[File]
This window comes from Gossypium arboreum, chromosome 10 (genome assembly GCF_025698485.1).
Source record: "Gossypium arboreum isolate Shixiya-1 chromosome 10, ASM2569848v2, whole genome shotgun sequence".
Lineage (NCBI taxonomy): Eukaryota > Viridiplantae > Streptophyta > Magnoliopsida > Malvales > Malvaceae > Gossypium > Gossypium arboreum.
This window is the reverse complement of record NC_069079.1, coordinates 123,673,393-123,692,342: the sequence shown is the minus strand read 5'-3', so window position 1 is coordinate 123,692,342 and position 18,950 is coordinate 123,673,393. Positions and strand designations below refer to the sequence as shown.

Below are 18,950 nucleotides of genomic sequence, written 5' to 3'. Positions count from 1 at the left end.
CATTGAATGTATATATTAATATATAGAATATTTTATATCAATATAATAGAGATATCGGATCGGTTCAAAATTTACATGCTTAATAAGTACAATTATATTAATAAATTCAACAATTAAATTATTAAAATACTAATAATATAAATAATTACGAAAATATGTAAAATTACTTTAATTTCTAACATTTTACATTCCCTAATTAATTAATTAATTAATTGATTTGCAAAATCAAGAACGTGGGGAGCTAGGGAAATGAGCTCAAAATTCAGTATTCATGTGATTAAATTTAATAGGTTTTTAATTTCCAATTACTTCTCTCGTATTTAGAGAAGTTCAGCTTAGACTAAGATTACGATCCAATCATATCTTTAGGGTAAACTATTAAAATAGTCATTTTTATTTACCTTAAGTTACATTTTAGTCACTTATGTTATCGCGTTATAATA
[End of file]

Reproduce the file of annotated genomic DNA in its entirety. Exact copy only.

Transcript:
This window comes from Gossypium arboreum, chromosome 10 (genome assembly GCF_025698485.1).
Source record: "Gossypium arboreum isolate Shixiya-1 chromosome 10, ASM2569848v2, whole genome shotgun sequence".
Lineage (NCBI taxonomy): Eukaryota > Viridiplantae > Streptophyta > Magnoliopsida > Malvales > Malvaceae > Gossypium > Gossypium arboreum.
This window is the reverse complement of record NC_069079.1, coordinates 123,673,393-123,692,342: the sequence shown is the minus strand read 5'-3', so window position 1 is coordinate 123,692,342 and position 18,950 is coordinate 123,673,393. Positions and strand designations below refer to the sequence as shown.

Below are 18,950 nucleotides of genomic sequence, written 5' to 3'. Positions count from 1 at the left end.
CATTGAATGTATATATTAATATATAGAATATTTTATATCAATATAATAGAGATATCGGATCGGTTCAAAATTTACATGCTTAATAAGTACAATTATATTAATAAATTCAACAATTAAATTATTAAAATACTAATAATATAAATAATTACGAAAATATGTAAAATTACTTTAATTTCTAACATTTTACATTCCCTAATTAATTAATTAATTAATTGATTTGCAAAATCAAGAACGTGGGGAGCTAGGGAAATGAGCTCAAAATTCAGTATTCATGTGATTAAATTTAATAGGTTTTTAATTTCCAATTACTTCTCTCGTATTTAGAGAAGTTCAGCTTAGACTAAGATTACGATCCAATCATATCTTTAGGGTAAACTATTAAAATAGTCATTTTTATTTACCTTAAGTTACATTTTAGTCACTTATGTTATCGCGTTATAATA